Seasonality and biological forcing modify the diel frequency of nearshore pH extremes in a subarctic Alaskan estuary

Acidification in nearshore waters is influenced by a multitude of drivers that shape the dynamics of pH and carbonate chemistry variability on diurnal, seasonal, and yearly time scales. Monitoring efforts aimed at characterizing high temporal variability are lacking in many nearshore systems, particularly in high‐latitude regions such as Alaska. To rectify this, a nearshore acidification sensor array was established in the Fall of 2017 within Kachemak Bay, Alaska. Presented here are the results from the first year of these deployments, and the first record of a year‐long high‐frequency pH time series for nearshore Alaska. SeaFET™ pH and O2 sensors deployed in Jakolof Bay and Bear Cove reveal a seasonally dynamic system in which nearshore waters in these two enclosed bays transition to being predominantly net autotrophic systems for a period of 60‐plus days. High rates and durations of primary production in late spring and early summer create high pH conditions and extreme variability. Observed pH values in Jakolof Bay and Bear Cove tracked hourly rates of change on the order of 0.18 and 0.10 units, respectively. In Jakolof Bay nondirectional variability within a 12‐h period was > 1 pH unit, exposing organisms to unstable, nonstatic pH conditions on tidal and diurnal cycles. Consistent frequency patterns detailing the magnitude of pH variability was correlated to tidal and O2 signatures, elucidating the dynamics and drivers of pH variability. This first year of observations is the first step in quantifying the anthropogenic contribution to acidification for Kachemak Bay in the forthcoming years.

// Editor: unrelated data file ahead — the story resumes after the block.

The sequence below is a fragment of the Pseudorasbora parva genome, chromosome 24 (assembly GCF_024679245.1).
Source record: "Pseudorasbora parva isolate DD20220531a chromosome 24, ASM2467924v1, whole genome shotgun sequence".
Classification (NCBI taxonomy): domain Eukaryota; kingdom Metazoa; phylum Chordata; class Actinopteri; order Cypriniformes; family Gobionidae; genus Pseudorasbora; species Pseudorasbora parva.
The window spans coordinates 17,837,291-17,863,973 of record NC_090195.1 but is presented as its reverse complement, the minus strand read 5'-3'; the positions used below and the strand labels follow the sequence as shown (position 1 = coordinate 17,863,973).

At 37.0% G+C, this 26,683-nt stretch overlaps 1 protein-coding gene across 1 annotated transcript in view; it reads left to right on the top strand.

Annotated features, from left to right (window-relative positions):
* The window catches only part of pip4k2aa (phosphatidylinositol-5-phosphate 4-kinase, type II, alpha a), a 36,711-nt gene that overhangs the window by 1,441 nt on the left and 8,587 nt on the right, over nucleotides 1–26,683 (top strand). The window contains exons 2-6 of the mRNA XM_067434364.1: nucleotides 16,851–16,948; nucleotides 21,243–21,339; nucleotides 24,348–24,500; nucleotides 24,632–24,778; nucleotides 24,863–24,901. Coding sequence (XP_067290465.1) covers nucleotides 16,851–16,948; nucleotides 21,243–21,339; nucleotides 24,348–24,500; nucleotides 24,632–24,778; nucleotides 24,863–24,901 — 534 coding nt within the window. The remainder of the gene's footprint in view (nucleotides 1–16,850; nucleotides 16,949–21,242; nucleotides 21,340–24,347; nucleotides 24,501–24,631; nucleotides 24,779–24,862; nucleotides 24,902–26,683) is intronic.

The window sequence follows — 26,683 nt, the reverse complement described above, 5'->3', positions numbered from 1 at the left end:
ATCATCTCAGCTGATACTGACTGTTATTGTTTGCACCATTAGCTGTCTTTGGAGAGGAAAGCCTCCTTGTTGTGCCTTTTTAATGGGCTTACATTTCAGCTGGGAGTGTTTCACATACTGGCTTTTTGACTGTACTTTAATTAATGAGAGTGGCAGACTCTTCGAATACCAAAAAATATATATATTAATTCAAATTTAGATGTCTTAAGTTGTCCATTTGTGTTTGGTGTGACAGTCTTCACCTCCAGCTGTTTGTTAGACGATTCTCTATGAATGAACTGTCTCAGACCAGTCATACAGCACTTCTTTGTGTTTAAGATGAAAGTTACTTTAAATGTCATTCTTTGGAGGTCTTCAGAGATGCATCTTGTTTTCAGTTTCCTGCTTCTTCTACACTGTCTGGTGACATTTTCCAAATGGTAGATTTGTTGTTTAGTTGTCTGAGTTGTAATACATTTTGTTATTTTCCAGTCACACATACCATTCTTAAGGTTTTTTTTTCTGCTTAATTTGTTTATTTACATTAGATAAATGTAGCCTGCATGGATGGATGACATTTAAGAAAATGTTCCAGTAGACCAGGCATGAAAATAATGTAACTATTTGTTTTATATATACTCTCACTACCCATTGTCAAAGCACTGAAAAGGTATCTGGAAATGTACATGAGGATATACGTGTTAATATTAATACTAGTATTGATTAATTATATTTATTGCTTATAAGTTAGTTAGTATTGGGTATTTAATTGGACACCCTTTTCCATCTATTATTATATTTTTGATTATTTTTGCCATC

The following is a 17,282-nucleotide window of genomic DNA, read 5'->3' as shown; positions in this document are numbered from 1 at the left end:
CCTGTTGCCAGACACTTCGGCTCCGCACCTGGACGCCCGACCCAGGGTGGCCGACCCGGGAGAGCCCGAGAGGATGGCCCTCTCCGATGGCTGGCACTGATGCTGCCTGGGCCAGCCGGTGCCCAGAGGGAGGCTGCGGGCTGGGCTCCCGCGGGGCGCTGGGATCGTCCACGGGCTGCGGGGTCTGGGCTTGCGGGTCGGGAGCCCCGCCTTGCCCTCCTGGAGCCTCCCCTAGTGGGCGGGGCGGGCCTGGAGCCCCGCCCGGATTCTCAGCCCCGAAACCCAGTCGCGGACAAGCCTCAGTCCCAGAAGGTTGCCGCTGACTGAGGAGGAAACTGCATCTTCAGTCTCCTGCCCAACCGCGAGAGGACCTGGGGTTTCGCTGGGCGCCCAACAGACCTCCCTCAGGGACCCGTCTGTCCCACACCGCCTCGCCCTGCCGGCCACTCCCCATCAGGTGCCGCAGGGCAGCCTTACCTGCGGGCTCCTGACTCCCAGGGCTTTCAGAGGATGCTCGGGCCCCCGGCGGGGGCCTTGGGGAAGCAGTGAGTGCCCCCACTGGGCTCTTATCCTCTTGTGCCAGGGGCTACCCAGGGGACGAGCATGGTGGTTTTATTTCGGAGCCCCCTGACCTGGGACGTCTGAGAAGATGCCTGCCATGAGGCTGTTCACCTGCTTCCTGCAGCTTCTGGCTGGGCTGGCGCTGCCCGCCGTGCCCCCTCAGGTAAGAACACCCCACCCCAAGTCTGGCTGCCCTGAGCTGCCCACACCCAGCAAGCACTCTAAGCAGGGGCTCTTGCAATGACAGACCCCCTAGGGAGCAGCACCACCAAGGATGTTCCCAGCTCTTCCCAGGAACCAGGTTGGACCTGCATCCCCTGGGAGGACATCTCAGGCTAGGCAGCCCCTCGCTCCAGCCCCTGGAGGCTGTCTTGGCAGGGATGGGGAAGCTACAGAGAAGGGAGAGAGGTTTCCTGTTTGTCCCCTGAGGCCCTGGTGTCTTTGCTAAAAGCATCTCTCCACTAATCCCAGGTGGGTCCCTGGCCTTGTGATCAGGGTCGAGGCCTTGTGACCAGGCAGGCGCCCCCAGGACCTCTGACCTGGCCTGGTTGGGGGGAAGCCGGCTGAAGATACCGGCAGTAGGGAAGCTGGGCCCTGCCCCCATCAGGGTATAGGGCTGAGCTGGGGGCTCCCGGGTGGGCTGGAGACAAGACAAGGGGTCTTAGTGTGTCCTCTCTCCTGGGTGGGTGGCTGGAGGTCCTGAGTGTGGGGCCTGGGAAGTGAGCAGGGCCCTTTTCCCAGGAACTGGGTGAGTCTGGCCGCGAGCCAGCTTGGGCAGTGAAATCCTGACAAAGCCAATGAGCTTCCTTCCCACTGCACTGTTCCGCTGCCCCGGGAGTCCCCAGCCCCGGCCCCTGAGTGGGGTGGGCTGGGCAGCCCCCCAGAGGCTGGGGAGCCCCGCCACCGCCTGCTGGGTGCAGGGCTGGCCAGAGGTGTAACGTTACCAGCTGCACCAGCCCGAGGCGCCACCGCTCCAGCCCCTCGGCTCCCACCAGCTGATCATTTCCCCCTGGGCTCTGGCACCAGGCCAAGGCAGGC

Miller C. A. & Kelley A. L., in press. Seasonality and biological forcing modify the diel frequency of nearshore pH extremes in a subarctic Alaskan estuary. Limnology and Oceanography. Article.

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